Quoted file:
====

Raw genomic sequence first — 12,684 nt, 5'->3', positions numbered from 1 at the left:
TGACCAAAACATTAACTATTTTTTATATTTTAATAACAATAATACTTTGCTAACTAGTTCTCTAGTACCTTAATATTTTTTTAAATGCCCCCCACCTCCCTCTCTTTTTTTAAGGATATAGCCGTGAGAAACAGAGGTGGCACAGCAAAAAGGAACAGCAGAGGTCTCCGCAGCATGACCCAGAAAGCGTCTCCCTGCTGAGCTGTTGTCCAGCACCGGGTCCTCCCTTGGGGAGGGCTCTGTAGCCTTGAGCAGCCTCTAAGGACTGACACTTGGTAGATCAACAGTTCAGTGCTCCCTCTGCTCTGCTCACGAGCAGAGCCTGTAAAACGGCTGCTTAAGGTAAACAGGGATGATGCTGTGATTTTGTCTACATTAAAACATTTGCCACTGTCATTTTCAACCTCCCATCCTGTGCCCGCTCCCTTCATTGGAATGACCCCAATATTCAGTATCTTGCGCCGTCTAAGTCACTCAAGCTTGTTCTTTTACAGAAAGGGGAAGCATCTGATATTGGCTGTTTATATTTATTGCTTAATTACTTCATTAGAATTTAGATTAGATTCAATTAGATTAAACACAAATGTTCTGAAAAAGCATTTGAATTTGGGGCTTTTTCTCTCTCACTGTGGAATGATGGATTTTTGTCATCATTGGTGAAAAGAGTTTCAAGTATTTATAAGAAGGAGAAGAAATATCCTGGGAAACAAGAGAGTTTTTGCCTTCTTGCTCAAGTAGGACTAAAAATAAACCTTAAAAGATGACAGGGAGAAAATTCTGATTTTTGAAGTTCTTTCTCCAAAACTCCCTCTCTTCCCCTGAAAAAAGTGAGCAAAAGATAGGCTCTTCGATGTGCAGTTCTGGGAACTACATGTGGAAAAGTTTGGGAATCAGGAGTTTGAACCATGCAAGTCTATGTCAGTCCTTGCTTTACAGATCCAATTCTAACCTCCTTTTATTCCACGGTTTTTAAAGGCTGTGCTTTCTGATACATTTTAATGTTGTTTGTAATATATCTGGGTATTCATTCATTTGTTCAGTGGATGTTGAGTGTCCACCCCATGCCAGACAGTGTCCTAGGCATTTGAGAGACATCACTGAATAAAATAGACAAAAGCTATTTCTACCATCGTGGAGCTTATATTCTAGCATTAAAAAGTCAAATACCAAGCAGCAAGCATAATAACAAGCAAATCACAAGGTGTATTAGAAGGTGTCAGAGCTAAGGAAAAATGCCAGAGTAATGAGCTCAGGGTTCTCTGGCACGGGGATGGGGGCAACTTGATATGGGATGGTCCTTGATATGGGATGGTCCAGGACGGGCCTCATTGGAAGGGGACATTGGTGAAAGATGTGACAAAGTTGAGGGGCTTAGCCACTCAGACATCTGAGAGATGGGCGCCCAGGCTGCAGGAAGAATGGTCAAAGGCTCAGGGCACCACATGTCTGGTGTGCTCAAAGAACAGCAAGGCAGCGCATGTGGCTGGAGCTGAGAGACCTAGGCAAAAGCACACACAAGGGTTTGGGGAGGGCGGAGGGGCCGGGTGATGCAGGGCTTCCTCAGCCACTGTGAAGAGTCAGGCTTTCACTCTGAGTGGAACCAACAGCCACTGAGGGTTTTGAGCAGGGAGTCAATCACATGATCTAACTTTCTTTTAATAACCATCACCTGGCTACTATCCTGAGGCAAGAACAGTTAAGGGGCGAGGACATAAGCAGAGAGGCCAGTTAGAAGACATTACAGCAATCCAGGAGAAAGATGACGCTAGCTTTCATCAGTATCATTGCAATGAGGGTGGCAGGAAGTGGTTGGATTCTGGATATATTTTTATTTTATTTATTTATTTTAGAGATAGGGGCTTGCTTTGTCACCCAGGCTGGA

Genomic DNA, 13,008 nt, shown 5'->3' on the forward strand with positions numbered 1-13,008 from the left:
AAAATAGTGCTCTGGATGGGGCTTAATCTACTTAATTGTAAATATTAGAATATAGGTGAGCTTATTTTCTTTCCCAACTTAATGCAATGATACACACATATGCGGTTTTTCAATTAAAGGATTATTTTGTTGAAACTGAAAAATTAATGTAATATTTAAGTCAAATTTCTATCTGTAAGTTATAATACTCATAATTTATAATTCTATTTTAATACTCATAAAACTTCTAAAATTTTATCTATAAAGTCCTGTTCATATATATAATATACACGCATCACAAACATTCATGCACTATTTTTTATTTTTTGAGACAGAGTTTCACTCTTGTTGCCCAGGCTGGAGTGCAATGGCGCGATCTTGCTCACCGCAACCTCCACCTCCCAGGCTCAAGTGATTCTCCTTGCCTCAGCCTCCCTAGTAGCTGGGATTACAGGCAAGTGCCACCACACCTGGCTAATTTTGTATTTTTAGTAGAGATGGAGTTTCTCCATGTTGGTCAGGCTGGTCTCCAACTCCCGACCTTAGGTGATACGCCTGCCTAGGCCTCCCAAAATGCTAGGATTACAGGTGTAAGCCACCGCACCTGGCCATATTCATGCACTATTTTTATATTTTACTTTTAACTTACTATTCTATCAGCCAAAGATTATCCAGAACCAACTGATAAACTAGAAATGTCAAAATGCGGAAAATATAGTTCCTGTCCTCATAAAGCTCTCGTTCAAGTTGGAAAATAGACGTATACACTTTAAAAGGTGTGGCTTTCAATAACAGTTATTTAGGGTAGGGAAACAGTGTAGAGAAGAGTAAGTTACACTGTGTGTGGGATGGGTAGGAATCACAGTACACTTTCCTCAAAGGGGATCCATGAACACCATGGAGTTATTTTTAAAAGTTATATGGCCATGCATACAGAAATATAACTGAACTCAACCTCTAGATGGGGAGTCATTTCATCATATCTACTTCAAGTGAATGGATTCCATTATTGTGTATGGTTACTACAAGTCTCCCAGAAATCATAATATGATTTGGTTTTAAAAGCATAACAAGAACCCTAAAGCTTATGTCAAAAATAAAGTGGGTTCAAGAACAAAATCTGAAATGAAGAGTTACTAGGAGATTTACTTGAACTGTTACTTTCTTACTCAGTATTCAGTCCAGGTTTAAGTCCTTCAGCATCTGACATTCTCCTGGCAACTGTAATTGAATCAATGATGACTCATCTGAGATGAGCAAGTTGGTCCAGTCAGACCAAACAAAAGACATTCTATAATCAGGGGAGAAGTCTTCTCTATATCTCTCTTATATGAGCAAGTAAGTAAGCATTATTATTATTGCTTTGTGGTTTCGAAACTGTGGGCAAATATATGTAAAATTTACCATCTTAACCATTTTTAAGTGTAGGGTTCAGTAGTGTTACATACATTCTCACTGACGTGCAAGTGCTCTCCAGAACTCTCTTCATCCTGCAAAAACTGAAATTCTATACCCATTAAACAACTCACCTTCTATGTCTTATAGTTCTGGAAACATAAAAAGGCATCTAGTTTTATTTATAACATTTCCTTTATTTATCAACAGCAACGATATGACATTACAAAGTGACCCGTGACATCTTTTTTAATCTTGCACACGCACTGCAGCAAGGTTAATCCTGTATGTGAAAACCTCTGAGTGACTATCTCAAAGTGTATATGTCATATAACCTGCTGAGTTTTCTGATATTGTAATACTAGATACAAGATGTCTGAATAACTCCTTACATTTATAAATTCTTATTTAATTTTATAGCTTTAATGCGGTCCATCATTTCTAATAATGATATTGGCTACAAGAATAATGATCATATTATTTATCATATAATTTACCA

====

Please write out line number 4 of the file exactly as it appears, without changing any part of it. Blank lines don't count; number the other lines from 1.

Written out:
AAAATAGTGCTCTGGATGGGGCTTAATCTACTTAATTGTAAATATTAGAATATAGGTGAGCTTATTTTCTTTCCCAACTTAATGCAATGATACACACATATGCGGTTTTTCAATTAAAGGATTATTTTGTTGAAACTGAAAAATTAATGTAATATTTAAGTCAAATTTCTATCTGTAAGTTATAATACTCATAATTTATAATTCTATTTTAATACTCATAAAACTTCTAAAATTTTATCTATAAAGTCCTGTTCATATATATAATATACACGCATCACAAACATTCATGCACTATTTTTTATTTTTTGAGACAGAGTTTCACTCTTGTTGCCCAGGCTGGAGTGCAATGGCGCGATCTTGCTCACCGCAACCTCCACCTCCCAGGCTCAAGTGATTCTCCTTGCCTCAGCCTCCCTAGTAGCTGGGATTACAGGCAAGTGCCACCACACCTGGCTAATTTTGTATTTTTAGTAGAGATGGAGTTTCTCCATGTTGGTCAGGCTGGTCTCCAACTCCCGACCTTAGGTGATACGCCTGCCTAGGCCTCCCAAAATGCTAGGATTACAGGTGTAAGCCACCGCACCTGGCCATATTCATGCACTATTTTTATATTTTACTTTTAACTTACTATTCTATCAGCCAAAGATTATCCAGAACCAACTGATAAACTAGAAATGTCAAAATGCGGAAAATATAGTTCCTGTCCTCATAAAGCTCTCGTTCAAGTTGGAAAATAGACGTATACACTTTAAAAGGTGTGGCTTTCAATAACAGTTATTTAGGGTAGGGAAACAGTGTAGAGAAGAGTAAGTTACACTGTGTGTGGGATGGGTAGGAATCACAGTACACTTTCCTCAAAGGGGATCCATGAACACCATGGAGTTATTTTTAAAAGTTATATGGCCATGCATACAGAAATATAACTGAACTCAACCTCTAGATGGGGAGTCATTTCATCATATCTACTTCAAGTGAATGGATTCCATTATTGTGTATGGTTACTACAAGTCTCCCAGAAATCATAATATGATTTGGTTTTAAAAGCATAACAAGAACCCTAAAGCTTATGTCAAAAATAAAGTGGGTTCAAGAACAAAATCTGAAATGAAGAGTTACTAGGAGATTTACTTGAACTGTTACTTTCTTACTCAGTATTCAGTCCAGGTTTAAGTCCTTCAGCATCTGACATTCTCCTGGCAACTGTAATTGAATCAATGATGACTCATCTGAGATGAGCAAGTTGGTCCAGTCAGACCAAACAAAAGACATTCTATAATCAGGGGAGAAGTCTTCTCTATATCTCTCTTATATGAGCAAGTAAGTAAGCATTATTATTATTGCTTTGTGGTTTCGAAACTGTGGGCAAATATATGTAAAATTTACCATCTTAACCATTTTTAAGTGTAGGGTTCAGTAGTGTTACATACATTCTCACTGACGTGCAAGTGCTCTCCAGAACTCTCTTCATCCTGCAAAAACTGAAATTCTATACCCATTAAACAACTCACCTTCTATGTCTTATAGTTCTGGAAACATAAAAAGGCATCTAGTTTTATTTATAACATTTCCTTTATTTATCAACAGCAACGATATGACATTACAAAGTGACCCGTGACATCTTTTTTAATCTTGCACACGCACTGCAGCAAGGTTAATCCTGTATGTGAAAACCTCTGAGTGACTATCTCAAAGTGTATATGTCATATAACCTGCTGAGTTTTCTGATATTGTAATACTAGATACAAGATGTCTGAATAACTCCTTACATTTATAAATTCTTATTTAATTTTATAGCTTTAATGCGGTCCATCATTTCTAATAATGATATTGGCTACAAGAATAATGATCATATTATTTATCATATAATTTACCA